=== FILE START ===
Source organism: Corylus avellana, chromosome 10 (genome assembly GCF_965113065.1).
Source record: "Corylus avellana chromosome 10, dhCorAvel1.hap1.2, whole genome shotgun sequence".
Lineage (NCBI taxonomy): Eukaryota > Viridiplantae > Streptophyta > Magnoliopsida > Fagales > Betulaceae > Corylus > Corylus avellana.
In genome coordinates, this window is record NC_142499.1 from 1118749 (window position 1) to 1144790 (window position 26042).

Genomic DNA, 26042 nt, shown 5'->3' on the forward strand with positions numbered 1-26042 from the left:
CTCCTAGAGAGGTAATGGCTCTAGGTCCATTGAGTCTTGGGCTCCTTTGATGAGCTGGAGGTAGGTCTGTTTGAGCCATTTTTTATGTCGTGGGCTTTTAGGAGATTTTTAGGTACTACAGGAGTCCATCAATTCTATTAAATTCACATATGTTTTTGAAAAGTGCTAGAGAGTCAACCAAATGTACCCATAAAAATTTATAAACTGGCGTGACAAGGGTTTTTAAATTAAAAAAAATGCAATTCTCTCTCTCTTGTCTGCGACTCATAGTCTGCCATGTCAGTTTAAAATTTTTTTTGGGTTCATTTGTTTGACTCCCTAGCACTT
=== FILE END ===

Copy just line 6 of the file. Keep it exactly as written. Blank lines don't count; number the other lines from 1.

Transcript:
CTCCTAGAGAGGTAATGGCTCTAGGTCCATTGAGTCTTGGGCTCCTTTGATGAGCTGGAGGTAGGTCTGTTTGAGCCATTTTTTATGTCGTGGGCTTTTAGGAGATTTTTAGGTACTACAGGAGTCCATCAATTCTATTAAATTCACATATGTTTTTGAAAAGTGCTAGAGAGTCAACCAAATGTACCCATAAAAATTTATAAACTGGCGTGACAAGGGTTTTTAAATTAAAAAAAATGCAATTCTCTCTCTCTTGTCTGCGACTCATAGTCTGCCATGTCAGTTTAAAATTTTTTTTGGGTTCATTTGTTTGACTCCCTAGCACTT